State v. Patterson, 272 S.E.2d 924 (NC Ct. App. 1981)
Date: October 9, 1980
State v. Patterson, 272 S.E.2d 924 (NC Ct. App. 1981)
Court of Appeals of North Carolina
October 9, 1980, Heard in the Court of Appeals ; January 6, 1981, Filed
50 N.C. App. 280 | 272 S.E.2d 924 | 1981 N.C. App. LEXIS 2098
STATE OF NORTH CAROLINA v. GREGORY DEAN PATTERSON
Attorney General Edmisten by Assistant Attorney General Alfred N. Salley, for the State.
Sigmon and Sigmon, by C. Randall Isenhower, for defendant appellant.
Judges: Whichard, Judge. Judges Clark and Webb concur.
Opinion by: WHICHARD
Defendant contends the trial court erred in failing to instruct in its final mandate to the jury as to the defense of “defense of another.”
The principle of law is well settled in this jurisdiction that “[i]f the defendant * * * had a well-grounded belief that a felonious assault was about to be committed on * * * (another), he had the right and it was his duty as a private citizen to interfere to prevent the supposed crime.” State v. Hornbuckle, 265 N.C. 312, 315, 144 S.E.2d 12, 14 (1965), quoting from State v. Robinson, 213 N.C. 273, 282, 195 S.E. 824, 830 (1938). Defendant offered by his own testimony, in attempting to establish that his assault on the deceased, Michael Millsaps, was motivated by “a well-grounded belief that a felonious assault was about to be committed” by Millsaps upon Ms. Hunter, evidence tending to show the following:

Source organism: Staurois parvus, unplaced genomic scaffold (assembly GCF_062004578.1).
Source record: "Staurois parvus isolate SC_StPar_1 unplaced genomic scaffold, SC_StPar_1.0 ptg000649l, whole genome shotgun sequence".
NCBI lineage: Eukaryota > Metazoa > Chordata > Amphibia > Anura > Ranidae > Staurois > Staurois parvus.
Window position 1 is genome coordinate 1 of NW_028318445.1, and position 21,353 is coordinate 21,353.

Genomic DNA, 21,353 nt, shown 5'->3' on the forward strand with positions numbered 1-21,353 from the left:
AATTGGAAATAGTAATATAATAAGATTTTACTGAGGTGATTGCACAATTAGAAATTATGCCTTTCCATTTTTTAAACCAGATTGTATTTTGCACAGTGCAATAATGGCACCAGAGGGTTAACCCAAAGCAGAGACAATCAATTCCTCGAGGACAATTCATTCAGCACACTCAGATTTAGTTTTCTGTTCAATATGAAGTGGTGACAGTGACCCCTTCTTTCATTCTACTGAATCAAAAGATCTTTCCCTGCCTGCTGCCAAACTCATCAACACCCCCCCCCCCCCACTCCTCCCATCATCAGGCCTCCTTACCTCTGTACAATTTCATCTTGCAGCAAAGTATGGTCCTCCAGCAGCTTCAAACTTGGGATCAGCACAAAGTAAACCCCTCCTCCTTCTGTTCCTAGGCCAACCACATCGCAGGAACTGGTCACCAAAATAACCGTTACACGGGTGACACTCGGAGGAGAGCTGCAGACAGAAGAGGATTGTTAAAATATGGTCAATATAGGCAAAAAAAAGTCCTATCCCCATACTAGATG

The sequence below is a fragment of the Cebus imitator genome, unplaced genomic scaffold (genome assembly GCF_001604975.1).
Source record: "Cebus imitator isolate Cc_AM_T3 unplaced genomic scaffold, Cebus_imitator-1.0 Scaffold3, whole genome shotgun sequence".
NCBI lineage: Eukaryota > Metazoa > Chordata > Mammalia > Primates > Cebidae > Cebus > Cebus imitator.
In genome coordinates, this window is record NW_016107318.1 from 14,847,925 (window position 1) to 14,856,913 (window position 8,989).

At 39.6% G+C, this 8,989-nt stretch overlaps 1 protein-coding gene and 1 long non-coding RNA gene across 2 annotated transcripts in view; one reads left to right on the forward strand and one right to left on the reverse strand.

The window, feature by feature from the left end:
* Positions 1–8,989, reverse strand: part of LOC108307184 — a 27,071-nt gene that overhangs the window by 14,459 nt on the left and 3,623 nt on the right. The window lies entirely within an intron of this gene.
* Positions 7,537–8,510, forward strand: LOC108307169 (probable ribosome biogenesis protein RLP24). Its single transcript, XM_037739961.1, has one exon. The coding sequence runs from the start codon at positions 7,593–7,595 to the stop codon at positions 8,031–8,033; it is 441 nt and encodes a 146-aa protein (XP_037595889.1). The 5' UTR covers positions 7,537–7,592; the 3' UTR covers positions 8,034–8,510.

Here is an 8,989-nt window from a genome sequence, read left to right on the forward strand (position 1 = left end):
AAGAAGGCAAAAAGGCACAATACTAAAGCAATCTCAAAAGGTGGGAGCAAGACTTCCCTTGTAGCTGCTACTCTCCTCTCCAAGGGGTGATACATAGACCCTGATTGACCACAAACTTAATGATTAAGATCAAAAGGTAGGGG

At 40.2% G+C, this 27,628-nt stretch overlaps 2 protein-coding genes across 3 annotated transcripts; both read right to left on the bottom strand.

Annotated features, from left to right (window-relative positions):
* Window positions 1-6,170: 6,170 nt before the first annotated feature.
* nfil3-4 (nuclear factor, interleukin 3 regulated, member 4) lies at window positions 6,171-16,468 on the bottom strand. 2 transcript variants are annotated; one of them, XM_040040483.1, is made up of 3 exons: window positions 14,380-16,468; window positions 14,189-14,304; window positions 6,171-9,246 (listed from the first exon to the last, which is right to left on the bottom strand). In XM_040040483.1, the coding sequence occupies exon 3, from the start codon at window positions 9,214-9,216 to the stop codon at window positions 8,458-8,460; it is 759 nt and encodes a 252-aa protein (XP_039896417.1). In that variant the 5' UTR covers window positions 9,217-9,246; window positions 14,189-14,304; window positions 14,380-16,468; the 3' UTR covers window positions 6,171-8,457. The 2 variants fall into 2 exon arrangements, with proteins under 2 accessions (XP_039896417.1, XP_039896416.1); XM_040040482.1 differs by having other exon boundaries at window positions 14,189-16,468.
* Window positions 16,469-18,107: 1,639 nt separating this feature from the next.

The defendant “started going with” Ms. Hunter shortly after July, 1975. He first became aware of Millsaps when Millsaps came to defendant’s apartment on an occasion when Ms. Hunter was there, and Millsaps “was pointing his finger in Ms. Hunter’s face and shoving her.” Later that day Ms. Hunter told defendant she had dated Millsaps, and that he had “started some trouble” with some other men she had dated. When she was dating one of these men, there had been an incident in which Millsaps had come around with a gun “and [the man] had to get his gun.” Millsaps had cut with a knife another man Ms. Hunter had dated, and had had an incident in which “a gun was involved” with a third.